Mar 19 2008
prev sibling parent Robert Fraser <fraserofthenight gmail.com> writes:
Sean Kelly wrote:
 == Quote from renoX (renosky free.fr)'s article
 The same authors have made a VM friendly GC, it is linked at the end the
 article..
 http://lambda-the-ultimate.org/node/2391
 The are two drawback of their GC:
 1) The OS needs to be modified so that the VM and the GC communicate.
 2) It is a moving GC, in the original paper they compares their GC with
 moving and non-moving variant and the moving one win.
 For Java this isn't an issue, but for D it is: working with C's library
 wouldn't work if the GC is a moving one..
 I don't know how to fix this one..

There is published research regarding VM-aware garbage collectors, and creating one for D wouldn't be terribly difficult. Portability is more of an issue, as you've mentioned. I believe plugging one into Windows isn't terribly difficult, but for *nix it can require a kernel re-compile to get access to the proper hooks. Because of this, I don't think that VM-aware GCs are the best general purpose solution, even though their performance can be quite good. Sean

What's wrong with having different collectors for different OSes? In fact, with Tango's pluggable GC, I can see it being very easy to get collectors tailor-made to the abuse a particular piece of software plans to put on them. For example, it would be possible to create a moving collector or metronomic collector and compile that in. That would impose a number of restrictions/requirements on the programmer which a general mark-and-sweep would not, but if the user was explicitly compiling that in, he would be aware of that.
Mar 17 2008
prev sibling parent reply BCS <BCS pathlink.com> writes:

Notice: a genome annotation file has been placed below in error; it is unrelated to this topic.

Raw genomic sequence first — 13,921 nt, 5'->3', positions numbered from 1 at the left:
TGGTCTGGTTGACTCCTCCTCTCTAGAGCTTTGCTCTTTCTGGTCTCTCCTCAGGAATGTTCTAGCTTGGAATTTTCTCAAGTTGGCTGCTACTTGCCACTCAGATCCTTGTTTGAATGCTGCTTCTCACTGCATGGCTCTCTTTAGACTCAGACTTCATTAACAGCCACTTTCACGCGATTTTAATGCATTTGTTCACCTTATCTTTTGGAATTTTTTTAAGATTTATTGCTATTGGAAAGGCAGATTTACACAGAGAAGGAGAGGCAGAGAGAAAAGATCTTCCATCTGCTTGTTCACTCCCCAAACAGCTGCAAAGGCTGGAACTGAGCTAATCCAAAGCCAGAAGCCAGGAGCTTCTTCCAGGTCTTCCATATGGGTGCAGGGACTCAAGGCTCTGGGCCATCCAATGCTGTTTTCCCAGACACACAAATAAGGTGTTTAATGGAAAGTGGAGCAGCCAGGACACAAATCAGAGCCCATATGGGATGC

Craig Black wrote:
 
 If I understand the article correctly, I think you are missing the main 
 point of it.  It is not merely saying ,"We ran conclusive test: GC loses 
 to explicit memory management!"  They went much further than that, and 
 identified the primary bottleneck in modern GC implementations.  Namely, 
 that GC doesn't cooperate well with virtual memory.  GC typically scans 
 way more memory than the rest of the application, and consequently 
 causes the most cache misses/page faults.  This article is not bashing 
 GC.  I think it is indicating to us how we can best improve it.  Perhaps 
 some GC algorithm could be developed that is optimized specifically to 
 produce the fewer page faults and cache misses.
 

I didn't read the whole article (only the segments that were quoted) so I may have missed the point. The quoting article seem to me to be using this to claim that GC looses. If that's not the main point... Ok, my bad.
 Thoughts?

I built a version of lisp a few months back that needed some sort of libsegv library for it's GC. it sounds like it might be of use. Something like only scanning pages that have changed and caching the rest.
 
 -Craig
 

Mar 17 2008
parent reply Dan <murpsoft hotmail.com> writes:
BCS Wrote:

 Craig Black wrote:
 
 If I understand the article correctly, I think you are missing the main 
 point of it.  It is not merely saying ,"We ran conclusive test: GC loses 
 to explicit memory management!"  They went much further than that, and 
 identified the primary bottleneck in modern GC implementations.  Namely, 
 that GC doesn't cooperate well with virtual memory.  GC typically scans 
 way more memory than the rest of the application, and consequently 
 causes the most cache misses/page faults.  This article is not bashing 
 GC.  I think it is indicating to us how we can best improve it.  Perhaps 
 some GC algorithm could be developed that is optimized specifically to 
 produce the fewer page faults and cache misses.